I add a whole avocado to add rich taste and nutritious fat, and it nearly eliminates the need for dressing. Almonds, cashews, and walnuts give the salad a tasty crunch and provide protein and more healthy fats. Hardboiled eggs supply additional protein and a new texture. A bit of shredded chicken is all I need for a different taste, and I top it off with just a bit of cilantro avocado ranch dressing and some bacon bits. All the nutrition and so much flavor!
It tastes so good! I have so much more energy throughout the afternoon. I believed. I acted. The actions reinforce the belief, and I keep acting. Life-changing.
First you know, then you believe, then you act.
This podcast is not about nutrition. So what does this have to do with financial planning?
There are four levels of belief regarding Financial Planning.
- When you know but don’t yet believe.
- When you know and believe.
- When you don’t know, but still believe.
- When no one can know, you still believe.
Level 1. When you know but don’t yet believe.
This level is the, “I know I should save more for retirement,” but you don’t yet honestly believe you should, and therefore don’t. You heard it once or twice. So you know it in the sense that you have accumulated that knowledge. But it has not translated into action.
A lot of people have this level of belief: none. They have amassed a lot of useful and useless financial information. They haven’t taken the time or hired someone to sift through the information and reorganize it in a plan of action that they can follow. People must push past this level of belief. More on that later.
Planning your finances so that you can see the relevant information and the effects and benefits of taking action can help push people into the second level of belief:
Level 2. When you know and believe.
This level is where educated decisions are made and action happens.
“I know that if I save $200 more per paycheck, I can reach my goal on the goal date. Time to change my 401(k) contribution.”
It’s full knowledge, mixed with some inspiration and motivation, that leads to action and success.
I know this level has been reached when meeting with a new client, and they say, “Ah! The thing is, I’ve always known I should do this. But when you put it that way, it makes so much more sense! I’ll get that done right away.”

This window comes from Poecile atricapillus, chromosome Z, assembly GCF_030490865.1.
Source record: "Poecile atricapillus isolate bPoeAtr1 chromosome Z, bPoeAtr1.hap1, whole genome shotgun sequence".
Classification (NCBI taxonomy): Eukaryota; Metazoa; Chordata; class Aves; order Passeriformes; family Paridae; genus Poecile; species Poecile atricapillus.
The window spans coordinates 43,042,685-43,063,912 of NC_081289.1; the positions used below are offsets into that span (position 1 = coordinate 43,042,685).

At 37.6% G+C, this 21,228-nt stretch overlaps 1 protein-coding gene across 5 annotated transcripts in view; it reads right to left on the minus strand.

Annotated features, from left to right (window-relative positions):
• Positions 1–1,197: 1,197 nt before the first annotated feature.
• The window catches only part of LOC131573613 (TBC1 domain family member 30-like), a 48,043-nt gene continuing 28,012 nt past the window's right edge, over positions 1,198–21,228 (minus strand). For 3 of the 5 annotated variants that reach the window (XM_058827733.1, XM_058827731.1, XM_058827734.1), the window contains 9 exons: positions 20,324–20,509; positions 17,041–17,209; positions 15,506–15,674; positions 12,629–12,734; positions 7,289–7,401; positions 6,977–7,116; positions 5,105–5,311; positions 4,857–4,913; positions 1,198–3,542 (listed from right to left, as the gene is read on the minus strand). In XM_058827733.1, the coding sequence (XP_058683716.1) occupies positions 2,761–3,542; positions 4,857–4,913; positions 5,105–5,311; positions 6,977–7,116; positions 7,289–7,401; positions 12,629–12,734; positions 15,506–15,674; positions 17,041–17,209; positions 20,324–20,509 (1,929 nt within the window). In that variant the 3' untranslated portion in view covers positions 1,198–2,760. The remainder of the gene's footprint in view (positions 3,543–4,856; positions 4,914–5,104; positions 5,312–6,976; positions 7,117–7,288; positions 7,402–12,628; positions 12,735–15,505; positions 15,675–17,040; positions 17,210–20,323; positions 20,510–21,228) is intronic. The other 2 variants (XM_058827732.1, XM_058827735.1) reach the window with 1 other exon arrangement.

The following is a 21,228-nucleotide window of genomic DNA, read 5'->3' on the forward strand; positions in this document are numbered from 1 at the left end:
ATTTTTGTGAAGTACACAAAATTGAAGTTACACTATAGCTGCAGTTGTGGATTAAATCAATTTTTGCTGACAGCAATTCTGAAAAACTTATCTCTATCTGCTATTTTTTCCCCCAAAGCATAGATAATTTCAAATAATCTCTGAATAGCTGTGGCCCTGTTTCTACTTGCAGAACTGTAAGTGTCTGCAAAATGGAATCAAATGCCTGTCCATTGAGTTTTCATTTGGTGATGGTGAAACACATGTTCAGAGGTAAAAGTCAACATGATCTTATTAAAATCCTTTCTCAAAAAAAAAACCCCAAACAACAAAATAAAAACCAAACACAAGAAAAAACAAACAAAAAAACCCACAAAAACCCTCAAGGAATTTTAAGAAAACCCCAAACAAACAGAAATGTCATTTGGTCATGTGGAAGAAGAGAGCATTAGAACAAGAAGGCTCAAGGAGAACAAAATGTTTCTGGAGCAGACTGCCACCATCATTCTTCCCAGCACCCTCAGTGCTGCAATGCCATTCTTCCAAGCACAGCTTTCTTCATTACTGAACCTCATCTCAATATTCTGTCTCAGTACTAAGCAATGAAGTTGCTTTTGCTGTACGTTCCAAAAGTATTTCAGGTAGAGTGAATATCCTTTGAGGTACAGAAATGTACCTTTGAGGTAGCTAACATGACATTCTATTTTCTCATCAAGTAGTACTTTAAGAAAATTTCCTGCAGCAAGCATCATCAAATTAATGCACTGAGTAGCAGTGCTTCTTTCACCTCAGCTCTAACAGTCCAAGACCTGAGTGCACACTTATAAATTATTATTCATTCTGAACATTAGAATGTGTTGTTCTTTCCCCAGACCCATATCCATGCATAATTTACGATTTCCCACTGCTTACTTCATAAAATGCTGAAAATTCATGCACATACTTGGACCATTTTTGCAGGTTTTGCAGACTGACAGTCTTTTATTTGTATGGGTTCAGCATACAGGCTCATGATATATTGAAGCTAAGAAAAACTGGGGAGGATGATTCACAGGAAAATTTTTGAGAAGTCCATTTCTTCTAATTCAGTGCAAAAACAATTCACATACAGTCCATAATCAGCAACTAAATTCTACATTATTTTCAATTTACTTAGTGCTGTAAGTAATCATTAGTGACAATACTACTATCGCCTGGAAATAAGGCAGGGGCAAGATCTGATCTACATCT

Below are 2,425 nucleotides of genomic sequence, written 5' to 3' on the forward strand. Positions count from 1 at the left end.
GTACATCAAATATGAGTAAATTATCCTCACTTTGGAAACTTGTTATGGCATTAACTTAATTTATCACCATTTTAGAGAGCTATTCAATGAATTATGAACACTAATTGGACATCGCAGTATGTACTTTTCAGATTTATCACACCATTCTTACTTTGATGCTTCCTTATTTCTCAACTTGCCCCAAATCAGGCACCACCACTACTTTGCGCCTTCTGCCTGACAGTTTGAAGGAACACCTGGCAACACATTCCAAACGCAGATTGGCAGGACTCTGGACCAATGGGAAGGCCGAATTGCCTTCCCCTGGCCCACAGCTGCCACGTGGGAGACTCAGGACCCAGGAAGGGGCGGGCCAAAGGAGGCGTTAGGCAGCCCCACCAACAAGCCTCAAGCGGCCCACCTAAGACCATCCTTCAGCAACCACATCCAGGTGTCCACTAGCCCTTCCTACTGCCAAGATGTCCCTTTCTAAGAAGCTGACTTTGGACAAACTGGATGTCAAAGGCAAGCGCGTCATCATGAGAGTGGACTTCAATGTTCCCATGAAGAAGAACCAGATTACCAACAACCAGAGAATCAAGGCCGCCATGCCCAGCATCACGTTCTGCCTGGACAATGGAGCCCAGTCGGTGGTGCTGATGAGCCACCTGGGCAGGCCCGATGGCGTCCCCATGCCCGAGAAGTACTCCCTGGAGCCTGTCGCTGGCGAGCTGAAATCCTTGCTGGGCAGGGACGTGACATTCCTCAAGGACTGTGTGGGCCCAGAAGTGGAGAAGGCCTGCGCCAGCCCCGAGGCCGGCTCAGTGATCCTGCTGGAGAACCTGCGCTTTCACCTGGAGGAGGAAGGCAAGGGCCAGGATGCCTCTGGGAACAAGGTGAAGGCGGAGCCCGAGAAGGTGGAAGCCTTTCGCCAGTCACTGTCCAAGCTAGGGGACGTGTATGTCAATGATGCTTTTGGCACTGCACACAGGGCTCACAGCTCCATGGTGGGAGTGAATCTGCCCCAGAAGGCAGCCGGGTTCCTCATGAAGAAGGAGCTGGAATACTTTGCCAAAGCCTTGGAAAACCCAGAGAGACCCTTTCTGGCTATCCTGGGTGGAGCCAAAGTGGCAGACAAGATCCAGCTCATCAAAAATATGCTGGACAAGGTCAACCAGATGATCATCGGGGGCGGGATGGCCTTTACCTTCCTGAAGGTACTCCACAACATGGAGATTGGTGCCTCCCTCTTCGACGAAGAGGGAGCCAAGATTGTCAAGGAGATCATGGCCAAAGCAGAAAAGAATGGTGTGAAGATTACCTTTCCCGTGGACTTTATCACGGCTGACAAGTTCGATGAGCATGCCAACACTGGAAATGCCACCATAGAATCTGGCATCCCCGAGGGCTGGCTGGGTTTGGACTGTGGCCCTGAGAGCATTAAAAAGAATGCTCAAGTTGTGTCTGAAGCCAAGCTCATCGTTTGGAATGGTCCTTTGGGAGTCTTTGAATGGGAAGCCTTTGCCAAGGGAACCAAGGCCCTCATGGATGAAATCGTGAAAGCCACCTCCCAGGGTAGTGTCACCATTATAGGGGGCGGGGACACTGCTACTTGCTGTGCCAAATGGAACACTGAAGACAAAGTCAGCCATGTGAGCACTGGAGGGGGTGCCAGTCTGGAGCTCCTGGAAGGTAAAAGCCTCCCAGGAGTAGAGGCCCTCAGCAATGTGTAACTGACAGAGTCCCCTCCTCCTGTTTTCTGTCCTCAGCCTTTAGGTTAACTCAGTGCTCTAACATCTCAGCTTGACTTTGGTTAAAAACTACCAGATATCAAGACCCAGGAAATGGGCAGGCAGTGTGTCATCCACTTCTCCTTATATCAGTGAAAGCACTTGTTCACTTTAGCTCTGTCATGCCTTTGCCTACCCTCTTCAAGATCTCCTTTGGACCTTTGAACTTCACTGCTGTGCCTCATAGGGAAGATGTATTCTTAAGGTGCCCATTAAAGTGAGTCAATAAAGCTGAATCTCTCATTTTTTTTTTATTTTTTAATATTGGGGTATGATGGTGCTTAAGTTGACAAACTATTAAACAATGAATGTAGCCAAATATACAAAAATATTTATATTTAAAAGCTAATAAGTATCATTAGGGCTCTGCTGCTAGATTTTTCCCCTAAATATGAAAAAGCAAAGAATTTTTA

This is one of the direct results of financial planning: knowledge, belief, and action. People already know a lot about many financial planning topics. But the planning moves them from level 1 to level 2. Then there are complex topics requiring that you move to level 3.
Level 3. When you don’t know, but still believe.
You cannot reach this level alone. You need someone to bring you there. Perhaps the requisite level of base knowledge has not been reached to fully understand a financial planning topic, even when presented by an author or planner skilled at simplifying concepts. This level is reached when you believe not in the message, but you believe the messenger.
“You know what, I don’t completely understand how this strategy is going to save us taxes over our lifetime. But I believe that if you say it will, it will.”
“I don’t understand all this legal jargon in this trust. But if you are telling me that it will do what we want, I believe you.”
Many people seek to understand a base level of finances and then act only on what they know and believe. Others seek greater expertise so that they can believe and act on levels they cannot know. This is often the complex intersections of investments, tax, estate, and retirement. The latter have decided that they can either do the 50-100 hours of reading required for them to know or delegate that to someone else and get actionable belief in 5-10 hours.
Levels 2 and 3 work together, allowing you to believe and act on the parts of your plan that you do and do not understand. If you can add the last layer, you can be unstoppable.
Level 4. When no one can know, you still believe.
Financial planning is all about planning for the future. No one knows the future. Thus, for many areas of planning, we cannot know that a strategy will work. But we can believe it.
“I don’t know when this recession will turn around. But I believe that it will because they always have.”
“I don’t know that equities will continue their permanent upward trend. But I believe that they will, as they always have.”